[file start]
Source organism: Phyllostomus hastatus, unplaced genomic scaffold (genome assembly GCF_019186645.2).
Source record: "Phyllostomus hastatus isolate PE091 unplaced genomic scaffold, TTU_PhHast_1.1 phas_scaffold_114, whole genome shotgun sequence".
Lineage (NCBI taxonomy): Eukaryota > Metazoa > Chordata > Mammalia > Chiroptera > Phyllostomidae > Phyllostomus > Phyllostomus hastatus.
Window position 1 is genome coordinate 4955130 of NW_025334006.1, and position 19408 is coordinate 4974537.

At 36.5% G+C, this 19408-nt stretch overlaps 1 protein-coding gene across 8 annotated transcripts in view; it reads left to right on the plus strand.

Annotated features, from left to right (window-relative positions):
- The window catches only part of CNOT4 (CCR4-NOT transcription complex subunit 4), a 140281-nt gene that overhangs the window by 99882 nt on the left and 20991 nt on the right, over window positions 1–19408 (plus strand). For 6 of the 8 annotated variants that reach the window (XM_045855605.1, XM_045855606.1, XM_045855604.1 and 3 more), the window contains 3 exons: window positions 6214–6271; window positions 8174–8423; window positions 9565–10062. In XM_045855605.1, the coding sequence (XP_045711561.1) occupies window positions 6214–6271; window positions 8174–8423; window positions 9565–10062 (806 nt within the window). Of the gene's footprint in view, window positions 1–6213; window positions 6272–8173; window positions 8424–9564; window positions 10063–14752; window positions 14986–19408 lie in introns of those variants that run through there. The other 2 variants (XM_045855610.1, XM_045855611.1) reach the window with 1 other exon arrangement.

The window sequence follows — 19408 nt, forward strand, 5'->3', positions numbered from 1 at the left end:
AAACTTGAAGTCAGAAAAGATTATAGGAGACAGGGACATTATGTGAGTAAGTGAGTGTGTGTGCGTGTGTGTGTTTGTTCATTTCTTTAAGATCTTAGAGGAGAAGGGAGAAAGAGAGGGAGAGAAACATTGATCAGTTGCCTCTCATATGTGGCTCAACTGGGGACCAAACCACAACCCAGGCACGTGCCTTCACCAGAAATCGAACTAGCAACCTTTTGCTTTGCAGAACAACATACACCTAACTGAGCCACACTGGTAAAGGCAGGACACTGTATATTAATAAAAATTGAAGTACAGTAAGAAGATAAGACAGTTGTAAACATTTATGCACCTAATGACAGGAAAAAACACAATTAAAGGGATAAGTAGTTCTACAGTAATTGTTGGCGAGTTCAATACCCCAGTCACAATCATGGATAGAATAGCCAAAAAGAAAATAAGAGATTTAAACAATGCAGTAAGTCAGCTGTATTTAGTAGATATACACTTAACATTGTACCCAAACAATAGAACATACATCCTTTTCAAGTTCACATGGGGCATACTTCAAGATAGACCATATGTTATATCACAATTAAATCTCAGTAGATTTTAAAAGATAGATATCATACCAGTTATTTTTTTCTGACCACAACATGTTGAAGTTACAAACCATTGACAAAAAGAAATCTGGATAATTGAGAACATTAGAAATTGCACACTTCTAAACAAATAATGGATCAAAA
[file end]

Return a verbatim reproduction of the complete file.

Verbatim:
Source organism: Phyllostomus hastatus, unplaced genomic scaffold (genome assembly GCF_019186645.2).
Source record: "Phyllostomus hastatus isolate PE091 unplaced genomic scaffold, TTU_PhHast_1.1 phas_scaffold_114, whole genome shotgun sequence".
Lineage (NCBI taxonomy): Eukaryota > Metazoa > Chordata > Mammalia > Chiroptera > Phyllostomidae > Phyllostomus > Phyllostomus hastatus.
Window position 1 is genome coordinate 4955130 of NW_025334006.1, and position 19408 is coordinate 4974537.

At 36.5% G+C, this 19408-nt stretch overlaps 1 protein-coding gene across 8 annotated transcripts in view; it reads left to right on the plus strand.

Annotated features, from left to right (window-relative positions):
- The window catches only part of CNOT4 (CCR4-NOT transcription complex subunit 4), a 140281-nt gene that overhangs the window by 99882 nt on the left and 20991 nt on the right, over window positions 1–19408 (plus strand). For 6 of the 8 annotated variants that reach the window (XM_045855605.1, XM_045855606.1, XM_045855604.1 and 3 more), the window contains 3 exons: window positions 6214–6271; window positions 8174–8423; window positions 9565–10062. In XM_045855605.1, the coding sequence (XP_045711561.1) occupies window positions 6214–6271; window positions 8174–8423; window positions 9565–10062 (806 nt within the window). Of the gene's footprint in view, window positions 1–6213; window positions 6272–8173; window positions 8424–9564; window positions 10063–14752; window positions 14986–19408 lie in introns of those variants that run through there. The other 2 variants (XM_045855610.1, XM_045855611.1) reach the window with 1 other exon arrangement.

The window sequence follows — 19408 nt, forward strand, 5'->3', positions numbered from 1 at the left end:
AAACTTGAAGTCAGAAAAGATTATAGGAGACAGGGACATTATGTGAGTAAGTGAGTGTGTGTGCGTGTGTGTGTTTGTTCATTTCTTTAAGATCTTAGAGGAGAAGGGAGAAAGAGAGGGAGAGAAACATTGATCAGTTGCCTCTCATATGTGGCTCAACTGGGGACCAAACCACAACCCAGGCACGTGCCTTCACCAGAAATCGAACTAGCAACCTTTTGCTTTGCAGAACAACATACACCTAACTGAGCCACACTGGTAAAGGCAGGACACTGTATATTAATAAAAATTGAAGTACAGTAAGAAGATAAGACAGTTGTAAACATTTATGCACCTAATGACAGGAAAAAACACAATTAAAGGGATAAGTAGTTCTACAGTAATTGTTGGCGAGTTCAATACCCCAGTCACAATCATGGATAGAATAGCCAAAAAGAAAATAAGAGATTTAAACAATGCAGTAAGTCAGCTGTATTTAGTAGATATACACTTAACATTGTACCCAAACAATAGAACATACATCCTTTTCAAGTTCACATGGGGCATACTTCAAGATAGACCATATGTTATATCACAATTAAATCTCAGTAGATTTTAAAAGATAGATATCATACCAGTTATTTTTTTCTGACCACAACATGTTGAAGTTACAAACCATTGACAAAAAGAAATCTGGATAATTGAGAACATTAGAAATTGCACACTTCTAAACAAATAATGGATCAAAA